Vanilla scented candles, body lotions, soap, notes in perfume and with more than 300 complex flavor components, pure vanilla is everything but plain. It enhances flavors in a variety of foods, particularly those with coffee and nuts, and smooths out citrus’acidity. Its many tropical varieties will still make a big difference in any baking. That little bottle of vanilla extract in your pantry is only the beginning.

The world of vanilla is so much roomier, spanning the tropics from Mexico to Madagascar and Tahiti to Tonga. In addition to powders, it comes in three other forms, the first, being the ideal form, is paste, that is if you don’t want the mess of scraping seeds from the pods but still want the gourmet look with the flecks, it’s what chefs use, it is easier and equivalent to extract 1:1. Second, extract, being the most common form. For the best flavor, make sure the flavor says “pure”, Its not as strong as beans, so if a recipe calls for a whole bean and you only have extract, use three times its volume or 1 tbsp. Third, whole beans, which have the most flavor, it shines in recipes like the classic vanilla-infused Creme Brulee.

Vanilla plants grow best within 20 degrees of the equator, and each country’s beans have their own distinctive flavors. Vanilla from Madagascar and Indonesia, for instance, boast the most “vanillin”, the signature flavor compound in beans. Mexican beans have half as much vanillin but are smoky, fruity, and wine-y. Tahitian vanilla has a lot less vanillin, too, but is famed for its more perfumed, floral flavor.

For hundreds of years, Mexico had a monopoly on vanilla beans. Although the vanilla orchid could grow on vines in other moist tropical climates around the world, only a rare type of bee in Mexico could pollinate the tricky trumpet-shape plant to produce their bashful beans. That is, until 1841, when people realized they could hand-pollinate the plant using a toothpick-like stick. A method still used today. It is one of the world’s most labor-intense and expensive crops-second only to saffron. It’s the fruit of the orchid that has to be hand pollinated and that blossoms only a few hours a year. The pods are then later harvested, also by hand, and cured for three to six months, until they shrink to one-quarter of their original size, lose 80 % of their moisture, and develop their subtle aroma.

In our recipes, it will surprise you that there is more to vanilla than the old ice cream standby.

The Recipes
Classic vanilla-infused Creme Brulee 6 portions/prep. total 6 hrs, 30 min.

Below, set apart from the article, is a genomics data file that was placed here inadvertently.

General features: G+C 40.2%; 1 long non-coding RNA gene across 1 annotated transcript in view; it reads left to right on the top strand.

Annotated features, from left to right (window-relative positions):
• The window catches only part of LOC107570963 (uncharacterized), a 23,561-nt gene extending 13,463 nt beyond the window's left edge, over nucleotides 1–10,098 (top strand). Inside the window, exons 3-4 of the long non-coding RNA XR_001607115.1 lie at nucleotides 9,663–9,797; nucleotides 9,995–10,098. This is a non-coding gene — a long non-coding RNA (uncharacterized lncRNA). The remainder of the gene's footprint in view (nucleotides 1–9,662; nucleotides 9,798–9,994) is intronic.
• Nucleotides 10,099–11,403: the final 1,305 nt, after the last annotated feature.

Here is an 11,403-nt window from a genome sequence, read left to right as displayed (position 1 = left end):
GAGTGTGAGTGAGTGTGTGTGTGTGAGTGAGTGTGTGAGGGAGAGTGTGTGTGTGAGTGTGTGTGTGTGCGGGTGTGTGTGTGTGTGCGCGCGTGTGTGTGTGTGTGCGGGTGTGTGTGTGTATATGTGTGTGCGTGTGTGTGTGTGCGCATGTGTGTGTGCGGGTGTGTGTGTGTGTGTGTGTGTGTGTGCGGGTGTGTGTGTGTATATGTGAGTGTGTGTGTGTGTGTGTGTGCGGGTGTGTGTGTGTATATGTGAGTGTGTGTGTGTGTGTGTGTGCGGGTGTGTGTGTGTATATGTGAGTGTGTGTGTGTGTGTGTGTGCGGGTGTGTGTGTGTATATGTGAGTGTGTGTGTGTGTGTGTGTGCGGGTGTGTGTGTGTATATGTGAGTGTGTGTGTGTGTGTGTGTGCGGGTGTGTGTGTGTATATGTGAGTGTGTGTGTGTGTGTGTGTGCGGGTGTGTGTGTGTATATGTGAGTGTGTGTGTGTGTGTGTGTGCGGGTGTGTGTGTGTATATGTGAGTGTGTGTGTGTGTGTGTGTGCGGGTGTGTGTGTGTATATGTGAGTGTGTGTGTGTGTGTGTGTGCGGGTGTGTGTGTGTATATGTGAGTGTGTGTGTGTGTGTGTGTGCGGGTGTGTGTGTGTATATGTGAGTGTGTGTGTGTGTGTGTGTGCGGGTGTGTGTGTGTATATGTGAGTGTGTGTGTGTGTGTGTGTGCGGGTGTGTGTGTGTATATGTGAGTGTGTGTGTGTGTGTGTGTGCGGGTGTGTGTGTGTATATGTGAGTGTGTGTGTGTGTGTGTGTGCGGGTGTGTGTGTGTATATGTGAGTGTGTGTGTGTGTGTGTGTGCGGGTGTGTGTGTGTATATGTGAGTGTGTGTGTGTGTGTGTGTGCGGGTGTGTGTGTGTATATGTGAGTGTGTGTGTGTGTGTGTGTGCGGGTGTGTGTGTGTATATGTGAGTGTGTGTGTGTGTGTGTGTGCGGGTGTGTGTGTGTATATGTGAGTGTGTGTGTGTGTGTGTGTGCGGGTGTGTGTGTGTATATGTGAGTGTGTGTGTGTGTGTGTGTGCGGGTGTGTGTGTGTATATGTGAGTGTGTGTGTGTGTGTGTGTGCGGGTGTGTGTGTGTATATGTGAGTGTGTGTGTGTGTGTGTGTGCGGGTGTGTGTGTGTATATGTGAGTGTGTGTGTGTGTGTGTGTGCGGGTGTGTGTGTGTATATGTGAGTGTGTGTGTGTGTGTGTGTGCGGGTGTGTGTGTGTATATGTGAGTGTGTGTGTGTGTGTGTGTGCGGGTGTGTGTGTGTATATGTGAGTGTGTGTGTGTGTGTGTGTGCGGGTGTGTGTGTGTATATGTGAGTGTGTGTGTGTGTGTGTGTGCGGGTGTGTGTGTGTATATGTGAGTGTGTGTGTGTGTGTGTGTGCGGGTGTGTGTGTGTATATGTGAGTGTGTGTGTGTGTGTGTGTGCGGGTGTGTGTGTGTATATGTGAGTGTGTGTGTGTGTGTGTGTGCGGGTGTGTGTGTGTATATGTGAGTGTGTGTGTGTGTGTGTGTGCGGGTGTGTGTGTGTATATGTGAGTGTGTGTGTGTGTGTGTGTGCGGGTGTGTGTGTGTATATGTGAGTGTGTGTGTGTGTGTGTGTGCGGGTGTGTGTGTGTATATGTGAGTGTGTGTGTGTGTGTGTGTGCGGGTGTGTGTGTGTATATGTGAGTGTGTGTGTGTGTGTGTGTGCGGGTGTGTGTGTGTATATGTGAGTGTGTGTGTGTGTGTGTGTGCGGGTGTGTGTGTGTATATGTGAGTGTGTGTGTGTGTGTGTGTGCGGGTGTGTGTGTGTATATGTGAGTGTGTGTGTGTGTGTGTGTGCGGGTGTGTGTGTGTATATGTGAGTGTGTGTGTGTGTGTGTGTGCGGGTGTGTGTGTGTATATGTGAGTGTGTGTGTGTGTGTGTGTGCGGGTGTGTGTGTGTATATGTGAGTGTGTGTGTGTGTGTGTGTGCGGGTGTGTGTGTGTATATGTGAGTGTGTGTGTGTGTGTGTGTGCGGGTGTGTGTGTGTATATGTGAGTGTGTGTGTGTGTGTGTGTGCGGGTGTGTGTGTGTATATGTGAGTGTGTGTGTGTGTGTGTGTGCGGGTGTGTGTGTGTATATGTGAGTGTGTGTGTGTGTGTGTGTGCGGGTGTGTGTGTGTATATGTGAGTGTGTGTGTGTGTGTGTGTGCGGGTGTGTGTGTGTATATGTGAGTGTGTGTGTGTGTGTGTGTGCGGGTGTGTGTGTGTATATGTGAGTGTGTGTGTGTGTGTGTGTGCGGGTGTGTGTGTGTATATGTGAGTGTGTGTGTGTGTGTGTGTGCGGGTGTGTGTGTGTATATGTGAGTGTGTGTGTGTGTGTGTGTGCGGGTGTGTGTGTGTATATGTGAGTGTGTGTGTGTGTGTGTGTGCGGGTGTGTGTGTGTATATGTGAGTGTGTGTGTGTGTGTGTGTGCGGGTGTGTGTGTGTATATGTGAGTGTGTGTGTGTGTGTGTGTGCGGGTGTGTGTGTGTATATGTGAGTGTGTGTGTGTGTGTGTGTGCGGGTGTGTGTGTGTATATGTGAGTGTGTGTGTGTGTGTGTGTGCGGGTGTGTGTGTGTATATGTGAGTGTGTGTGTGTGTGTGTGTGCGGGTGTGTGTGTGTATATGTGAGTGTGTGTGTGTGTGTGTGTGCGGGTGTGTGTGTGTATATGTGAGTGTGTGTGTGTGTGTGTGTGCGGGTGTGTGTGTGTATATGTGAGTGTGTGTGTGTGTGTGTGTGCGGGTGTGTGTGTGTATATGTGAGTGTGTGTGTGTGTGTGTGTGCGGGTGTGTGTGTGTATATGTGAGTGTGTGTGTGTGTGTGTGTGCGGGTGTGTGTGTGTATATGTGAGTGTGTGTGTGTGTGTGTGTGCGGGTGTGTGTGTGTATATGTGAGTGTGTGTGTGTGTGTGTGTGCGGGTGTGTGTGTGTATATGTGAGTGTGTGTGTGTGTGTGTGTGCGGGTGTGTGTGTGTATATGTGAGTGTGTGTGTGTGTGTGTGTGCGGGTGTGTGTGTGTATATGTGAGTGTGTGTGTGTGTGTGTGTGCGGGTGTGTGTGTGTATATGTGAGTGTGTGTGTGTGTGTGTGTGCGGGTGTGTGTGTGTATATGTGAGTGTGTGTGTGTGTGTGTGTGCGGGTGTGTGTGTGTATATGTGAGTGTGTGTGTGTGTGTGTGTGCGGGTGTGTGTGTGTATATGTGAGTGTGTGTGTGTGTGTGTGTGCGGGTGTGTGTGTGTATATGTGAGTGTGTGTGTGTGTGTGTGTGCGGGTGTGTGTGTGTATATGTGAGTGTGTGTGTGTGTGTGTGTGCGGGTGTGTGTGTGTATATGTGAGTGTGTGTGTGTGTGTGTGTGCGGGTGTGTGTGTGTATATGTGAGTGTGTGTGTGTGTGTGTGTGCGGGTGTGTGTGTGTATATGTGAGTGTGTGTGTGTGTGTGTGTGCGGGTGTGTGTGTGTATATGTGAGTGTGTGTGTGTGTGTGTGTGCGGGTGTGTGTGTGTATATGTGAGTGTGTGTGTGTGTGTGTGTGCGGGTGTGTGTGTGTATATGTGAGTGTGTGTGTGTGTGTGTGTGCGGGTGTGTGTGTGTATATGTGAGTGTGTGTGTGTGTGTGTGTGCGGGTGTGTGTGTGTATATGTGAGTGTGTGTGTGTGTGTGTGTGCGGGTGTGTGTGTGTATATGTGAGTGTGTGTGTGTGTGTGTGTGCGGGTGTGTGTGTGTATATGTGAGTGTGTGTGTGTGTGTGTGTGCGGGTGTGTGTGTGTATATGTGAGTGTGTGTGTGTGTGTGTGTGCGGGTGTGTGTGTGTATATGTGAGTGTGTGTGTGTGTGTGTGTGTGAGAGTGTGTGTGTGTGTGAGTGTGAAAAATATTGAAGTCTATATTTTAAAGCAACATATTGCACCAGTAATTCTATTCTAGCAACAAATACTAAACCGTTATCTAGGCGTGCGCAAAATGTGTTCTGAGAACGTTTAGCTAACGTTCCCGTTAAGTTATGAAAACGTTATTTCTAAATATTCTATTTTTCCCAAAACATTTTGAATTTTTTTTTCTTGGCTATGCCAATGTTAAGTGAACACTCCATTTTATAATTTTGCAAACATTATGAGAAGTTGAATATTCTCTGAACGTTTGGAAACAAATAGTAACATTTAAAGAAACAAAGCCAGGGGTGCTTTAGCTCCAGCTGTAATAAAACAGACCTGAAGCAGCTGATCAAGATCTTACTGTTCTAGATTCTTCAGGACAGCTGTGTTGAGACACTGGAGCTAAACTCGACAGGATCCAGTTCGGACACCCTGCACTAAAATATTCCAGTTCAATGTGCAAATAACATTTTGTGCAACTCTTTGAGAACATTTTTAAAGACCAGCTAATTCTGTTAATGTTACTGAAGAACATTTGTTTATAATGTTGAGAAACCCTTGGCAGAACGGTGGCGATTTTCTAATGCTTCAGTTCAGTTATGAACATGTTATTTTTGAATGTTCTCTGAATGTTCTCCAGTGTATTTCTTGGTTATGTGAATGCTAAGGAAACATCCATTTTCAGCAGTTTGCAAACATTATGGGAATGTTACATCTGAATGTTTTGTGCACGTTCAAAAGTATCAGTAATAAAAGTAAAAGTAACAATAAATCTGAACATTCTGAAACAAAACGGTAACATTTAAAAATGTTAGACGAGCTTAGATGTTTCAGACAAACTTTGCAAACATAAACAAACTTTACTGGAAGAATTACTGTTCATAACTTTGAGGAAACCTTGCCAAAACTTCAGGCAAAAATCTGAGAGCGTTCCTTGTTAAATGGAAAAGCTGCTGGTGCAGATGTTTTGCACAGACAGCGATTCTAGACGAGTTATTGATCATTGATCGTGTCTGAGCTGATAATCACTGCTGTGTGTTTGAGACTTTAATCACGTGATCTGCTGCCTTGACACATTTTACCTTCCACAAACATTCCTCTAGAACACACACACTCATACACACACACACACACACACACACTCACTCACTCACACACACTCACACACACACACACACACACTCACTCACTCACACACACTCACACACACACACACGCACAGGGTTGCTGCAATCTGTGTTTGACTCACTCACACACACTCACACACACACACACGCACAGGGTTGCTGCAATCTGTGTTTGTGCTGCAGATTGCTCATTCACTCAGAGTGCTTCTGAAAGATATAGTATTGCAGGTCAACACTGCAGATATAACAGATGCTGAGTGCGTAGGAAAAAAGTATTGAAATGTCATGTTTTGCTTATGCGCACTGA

1 ½ cups whipping cream

2/3 cup plus ¼ cup sugar

1/2 cup milk

1 tsp. vanilla extract or vanilla bean paste

Pinch of salt

6 large egg yolks


1. Position an oven rack slightly lower than center of the oven; preheat to 300*

2. Whisk together whipping cream, 2/3 cup of sugar, the milk, vanilla and salt in a saucepan over medium heat just until boiling. Remove from heat and let cool for 10 minutes.

3. Briefly whisk egg yolks in a bowl. Slowly pour in cream mixture, whisking constantly, then divide among eight 4oz. Ramekins set in a roasting pan.
Put pan on rack in oven. Fill pan with enough hot water too come halfway up sides of ramekins.

4. Bake until softly set, about 40 minutes, let custard cool in water bath to room temperature, about 1 hour. Chill, covered, at least hours or up to 32 hours.

5. Sprinkle each ramekin with about ½ tbsp. Sugar. Use a kitchen torch to lightly scorch and caramelize sugar until melted, about one minute, let cool slightly and serve.

Yummy Bread Pudding with vanilla sauce 12 portions/prep. total 1 hr. 30 minutes

The extract in your pantry is probably from Madagascar, the world’s largest producer. It’s often labeled “Madagascar Bourbon vanilla extract”, because it’s from the Bourbon Island in the western Indian Ocean.

For Bread Pudding:

3 eggs, lightly beaten

3 cups milk or light cream

1 cup white sugar

½ cup butter, melted

2 tbsp. packed light brown sugar

½ tsp. Cinnamon

10 slices hearty farmhouse-style bread, toasted and cut into cubes (about 9 cups)

1 cup of raisins (optional)

3/4 cup semi-sweet chocolate chips

3/4 cup white chocolate chips

For Vanilla Sauce

1 ¼ cups milk

½ cup light brown sugar

1 egg

3 tbsp. Butter

1 tbsp. Flour

pinch cinnamon

pinch salt

1 tbsp. Madagascar Bourbon pure vanilla


Preheat oven to 375*.

1. Grease a 2 qt. baking dish.

2. Whisk together eggs, milk, white sugar, butter, brown sugar and cinnamon in a bowl. Gently stir in bread cubes and chocolate chips and/or raisins. Transfer mixture to prepared baking dish.

3. Bake 20 minutes. Cover with foil and continue baking for 30 minutes. Remove foil and continue baking until brown and set in the middle. Let cool 10-15 minutes.

Make the Sauce:

4. While pudding bakes, whisk together milk, brown sugar, egg, butter, flour, cinnamon, and salt in a heavy saucepan over medium heat. Cook, whisking constantly, until sauce is thickened and coats the back of a spoon, (about 6 minutes), Stir in Vanilla. Pour over warm bread pudding.

Happy Fooding! Happy vanilla-ing! Fall is here, where did summer go? Drop me a line with your recipes, ideas and love. [email protected] And the last words~I often wear perfume, because I am sensitive to smells, but vanilla has a warmth to it, and it’s inviting and soft.~Tessa Virtue



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